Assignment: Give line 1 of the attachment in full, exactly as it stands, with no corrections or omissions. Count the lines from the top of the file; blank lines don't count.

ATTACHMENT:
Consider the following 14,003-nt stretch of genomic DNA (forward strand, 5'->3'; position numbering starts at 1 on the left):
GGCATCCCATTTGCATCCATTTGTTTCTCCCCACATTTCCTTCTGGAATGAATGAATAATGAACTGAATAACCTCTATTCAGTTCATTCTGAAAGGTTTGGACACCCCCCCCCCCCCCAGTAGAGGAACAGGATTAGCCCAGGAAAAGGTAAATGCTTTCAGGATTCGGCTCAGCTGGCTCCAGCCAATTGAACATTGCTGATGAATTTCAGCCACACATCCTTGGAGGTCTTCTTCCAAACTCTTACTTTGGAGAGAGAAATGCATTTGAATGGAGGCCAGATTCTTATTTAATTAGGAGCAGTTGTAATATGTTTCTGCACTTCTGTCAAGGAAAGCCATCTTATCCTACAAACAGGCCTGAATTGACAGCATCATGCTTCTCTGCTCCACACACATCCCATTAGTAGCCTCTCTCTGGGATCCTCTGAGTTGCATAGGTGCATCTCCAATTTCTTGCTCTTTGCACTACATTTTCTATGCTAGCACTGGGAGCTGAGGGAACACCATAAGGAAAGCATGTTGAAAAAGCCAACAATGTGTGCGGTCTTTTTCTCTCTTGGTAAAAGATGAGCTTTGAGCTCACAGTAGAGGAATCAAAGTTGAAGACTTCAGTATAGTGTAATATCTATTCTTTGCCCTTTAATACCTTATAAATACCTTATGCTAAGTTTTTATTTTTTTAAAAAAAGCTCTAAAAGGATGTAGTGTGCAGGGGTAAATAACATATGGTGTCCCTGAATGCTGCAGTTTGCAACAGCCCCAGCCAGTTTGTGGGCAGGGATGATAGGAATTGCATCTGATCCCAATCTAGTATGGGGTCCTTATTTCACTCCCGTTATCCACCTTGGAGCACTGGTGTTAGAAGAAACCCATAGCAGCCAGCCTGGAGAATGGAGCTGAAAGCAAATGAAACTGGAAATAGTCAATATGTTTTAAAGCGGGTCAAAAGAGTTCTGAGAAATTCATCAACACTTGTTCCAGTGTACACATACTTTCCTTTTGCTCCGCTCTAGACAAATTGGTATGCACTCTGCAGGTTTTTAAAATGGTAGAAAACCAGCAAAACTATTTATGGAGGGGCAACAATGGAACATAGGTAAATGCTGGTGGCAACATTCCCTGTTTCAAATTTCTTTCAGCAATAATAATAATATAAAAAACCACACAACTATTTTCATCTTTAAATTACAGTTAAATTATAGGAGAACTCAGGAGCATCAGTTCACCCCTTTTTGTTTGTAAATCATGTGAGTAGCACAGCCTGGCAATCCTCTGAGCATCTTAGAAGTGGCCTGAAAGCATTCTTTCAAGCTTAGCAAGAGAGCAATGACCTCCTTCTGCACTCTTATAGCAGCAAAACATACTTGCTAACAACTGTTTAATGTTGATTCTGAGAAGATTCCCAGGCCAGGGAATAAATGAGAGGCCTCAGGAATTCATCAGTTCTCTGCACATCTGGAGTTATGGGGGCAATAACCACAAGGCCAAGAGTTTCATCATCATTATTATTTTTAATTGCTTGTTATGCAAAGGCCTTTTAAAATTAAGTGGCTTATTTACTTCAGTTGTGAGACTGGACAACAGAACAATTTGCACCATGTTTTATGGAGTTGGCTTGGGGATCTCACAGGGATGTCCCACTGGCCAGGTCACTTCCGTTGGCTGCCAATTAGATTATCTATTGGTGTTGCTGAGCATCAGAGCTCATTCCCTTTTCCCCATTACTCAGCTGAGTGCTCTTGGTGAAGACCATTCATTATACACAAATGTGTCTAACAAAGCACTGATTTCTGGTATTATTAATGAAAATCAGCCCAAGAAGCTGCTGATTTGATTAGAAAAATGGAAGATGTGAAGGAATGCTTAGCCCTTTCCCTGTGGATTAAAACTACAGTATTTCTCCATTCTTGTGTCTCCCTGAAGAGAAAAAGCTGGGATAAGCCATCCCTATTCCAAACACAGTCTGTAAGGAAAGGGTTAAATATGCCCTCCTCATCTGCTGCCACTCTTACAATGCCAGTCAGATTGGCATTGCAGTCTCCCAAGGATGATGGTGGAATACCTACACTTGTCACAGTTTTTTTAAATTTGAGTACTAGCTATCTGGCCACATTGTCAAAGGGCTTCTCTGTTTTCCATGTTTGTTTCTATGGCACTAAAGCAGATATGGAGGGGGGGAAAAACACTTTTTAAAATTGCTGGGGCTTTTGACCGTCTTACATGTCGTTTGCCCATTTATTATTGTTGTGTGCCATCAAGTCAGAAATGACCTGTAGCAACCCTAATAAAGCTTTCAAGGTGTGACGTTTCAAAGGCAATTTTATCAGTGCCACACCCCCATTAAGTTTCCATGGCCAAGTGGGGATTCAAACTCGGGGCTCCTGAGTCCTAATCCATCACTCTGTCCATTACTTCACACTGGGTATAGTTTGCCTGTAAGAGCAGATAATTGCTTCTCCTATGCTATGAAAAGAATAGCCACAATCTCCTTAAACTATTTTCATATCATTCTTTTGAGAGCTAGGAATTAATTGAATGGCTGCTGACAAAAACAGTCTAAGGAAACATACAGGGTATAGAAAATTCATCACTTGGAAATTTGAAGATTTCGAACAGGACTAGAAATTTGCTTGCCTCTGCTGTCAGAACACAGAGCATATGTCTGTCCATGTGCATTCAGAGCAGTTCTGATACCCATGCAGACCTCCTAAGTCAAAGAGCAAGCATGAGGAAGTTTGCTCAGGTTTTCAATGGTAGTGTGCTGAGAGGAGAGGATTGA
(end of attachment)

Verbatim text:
Consider the following 14,003-nt stretch of genomic DNA (forward strand, 5'->3'; position numbering starts at 1 on the left):